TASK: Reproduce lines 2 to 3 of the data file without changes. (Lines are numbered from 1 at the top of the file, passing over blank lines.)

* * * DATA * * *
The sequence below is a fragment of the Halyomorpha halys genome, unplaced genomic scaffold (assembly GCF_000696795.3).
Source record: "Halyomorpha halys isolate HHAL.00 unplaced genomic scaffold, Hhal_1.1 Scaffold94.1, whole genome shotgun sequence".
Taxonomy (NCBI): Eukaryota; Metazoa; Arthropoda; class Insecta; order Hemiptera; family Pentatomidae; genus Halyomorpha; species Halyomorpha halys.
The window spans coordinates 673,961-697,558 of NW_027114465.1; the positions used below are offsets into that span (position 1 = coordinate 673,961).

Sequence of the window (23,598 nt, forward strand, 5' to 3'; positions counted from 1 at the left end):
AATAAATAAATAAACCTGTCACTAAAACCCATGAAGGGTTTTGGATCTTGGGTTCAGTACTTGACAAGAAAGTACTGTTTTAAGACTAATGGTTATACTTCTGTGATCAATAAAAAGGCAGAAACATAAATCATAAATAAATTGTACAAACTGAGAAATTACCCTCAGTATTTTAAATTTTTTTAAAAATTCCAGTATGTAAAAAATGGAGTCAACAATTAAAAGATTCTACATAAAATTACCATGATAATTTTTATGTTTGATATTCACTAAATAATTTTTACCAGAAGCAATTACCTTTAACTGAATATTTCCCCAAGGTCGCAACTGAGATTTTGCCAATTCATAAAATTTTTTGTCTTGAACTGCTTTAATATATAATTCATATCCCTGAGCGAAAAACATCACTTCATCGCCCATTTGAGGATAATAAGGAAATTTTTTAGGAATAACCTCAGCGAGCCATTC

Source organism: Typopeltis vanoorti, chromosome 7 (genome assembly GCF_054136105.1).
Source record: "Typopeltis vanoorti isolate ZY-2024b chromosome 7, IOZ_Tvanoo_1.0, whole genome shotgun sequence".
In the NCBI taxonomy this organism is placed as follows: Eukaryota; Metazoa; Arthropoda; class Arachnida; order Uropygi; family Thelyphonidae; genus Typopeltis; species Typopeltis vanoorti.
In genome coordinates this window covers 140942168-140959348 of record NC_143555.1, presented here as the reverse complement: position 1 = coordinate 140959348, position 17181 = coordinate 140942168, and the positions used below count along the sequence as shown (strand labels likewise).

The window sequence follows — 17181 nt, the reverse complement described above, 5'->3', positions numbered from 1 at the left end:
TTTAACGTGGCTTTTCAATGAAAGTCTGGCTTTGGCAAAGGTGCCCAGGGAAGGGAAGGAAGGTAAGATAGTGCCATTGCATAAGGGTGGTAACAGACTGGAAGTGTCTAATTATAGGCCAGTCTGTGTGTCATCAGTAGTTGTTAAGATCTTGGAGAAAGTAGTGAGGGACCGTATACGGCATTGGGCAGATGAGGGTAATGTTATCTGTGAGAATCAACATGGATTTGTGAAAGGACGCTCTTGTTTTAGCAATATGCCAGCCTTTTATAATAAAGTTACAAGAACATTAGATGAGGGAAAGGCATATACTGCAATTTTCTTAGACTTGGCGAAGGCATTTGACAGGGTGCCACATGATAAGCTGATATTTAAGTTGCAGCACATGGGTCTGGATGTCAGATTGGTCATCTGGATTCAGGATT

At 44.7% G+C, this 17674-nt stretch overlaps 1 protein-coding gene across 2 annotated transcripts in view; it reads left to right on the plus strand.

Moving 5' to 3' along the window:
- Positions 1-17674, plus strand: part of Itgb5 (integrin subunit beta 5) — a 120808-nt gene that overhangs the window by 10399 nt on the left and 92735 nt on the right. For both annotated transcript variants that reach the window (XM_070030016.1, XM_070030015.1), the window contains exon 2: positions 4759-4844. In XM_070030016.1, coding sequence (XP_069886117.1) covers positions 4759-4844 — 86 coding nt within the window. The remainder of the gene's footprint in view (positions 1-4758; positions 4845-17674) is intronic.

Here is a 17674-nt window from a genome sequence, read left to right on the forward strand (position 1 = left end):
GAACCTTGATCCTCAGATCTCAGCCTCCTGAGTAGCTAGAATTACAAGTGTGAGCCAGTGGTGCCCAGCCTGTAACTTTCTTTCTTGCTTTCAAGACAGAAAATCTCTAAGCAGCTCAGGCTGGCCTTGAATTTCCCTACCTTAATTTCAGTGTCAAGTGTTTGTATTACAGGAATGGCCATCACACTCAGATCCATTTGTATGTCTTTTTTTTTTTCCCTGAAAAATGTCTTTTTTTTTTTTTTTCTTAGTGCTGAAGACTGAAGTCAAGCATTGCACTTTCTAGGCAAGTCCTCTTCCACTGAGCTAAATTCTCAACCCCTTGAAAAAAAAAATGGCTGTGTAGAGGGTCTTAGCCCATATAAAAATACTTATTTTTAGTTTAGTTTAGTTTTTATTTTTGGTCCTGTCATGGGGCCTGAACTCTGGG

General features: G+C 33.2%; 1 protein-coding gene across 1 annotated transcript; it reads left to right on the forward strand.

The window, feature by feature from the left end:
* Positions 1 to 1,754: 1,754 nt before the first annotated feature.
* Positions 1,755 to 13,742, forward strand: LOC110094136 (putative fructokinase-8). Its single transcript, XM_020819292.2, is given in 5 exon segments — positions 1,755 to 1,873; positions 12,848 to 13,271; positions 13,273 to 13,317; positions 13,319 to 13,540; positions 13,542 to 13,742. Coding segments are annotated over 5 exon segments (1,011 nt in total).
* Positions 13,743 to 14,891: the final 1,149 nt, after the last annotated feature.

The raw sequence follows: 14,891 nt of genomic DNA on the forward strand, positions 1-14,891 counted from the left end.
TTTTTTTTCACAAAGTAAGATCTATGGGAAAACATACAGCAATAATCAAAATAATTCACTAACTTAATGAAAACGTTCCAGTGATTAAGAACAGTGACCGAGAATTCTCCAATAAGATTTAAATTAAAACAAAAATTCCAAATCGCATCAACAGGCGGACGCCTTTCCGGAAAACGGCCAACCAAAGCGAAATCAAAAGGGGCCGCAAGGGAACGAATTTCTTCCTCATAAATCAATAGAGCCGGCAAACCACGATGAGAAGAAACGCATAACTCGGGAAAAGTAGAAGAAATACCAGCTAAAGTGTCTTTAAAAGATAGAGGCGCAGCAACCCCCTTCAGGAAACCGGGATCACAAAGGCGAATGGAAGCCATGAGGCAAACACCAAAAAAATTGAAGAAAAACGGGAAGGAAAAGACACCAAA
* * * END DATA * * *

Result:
Source record: "Halyomorpha halys isolate HHAL.00 unplaced genomic scaffold, Hhal_1.1 Scaffold94.1, whole genome shotgun sequence".
Taxonomy (NCBI): Eukaryota; Metazoa; Arthropoda; class Insecta; order Hemiptera; family Pentatomidae; genus Halyomorpha; species Halyomorpha halys.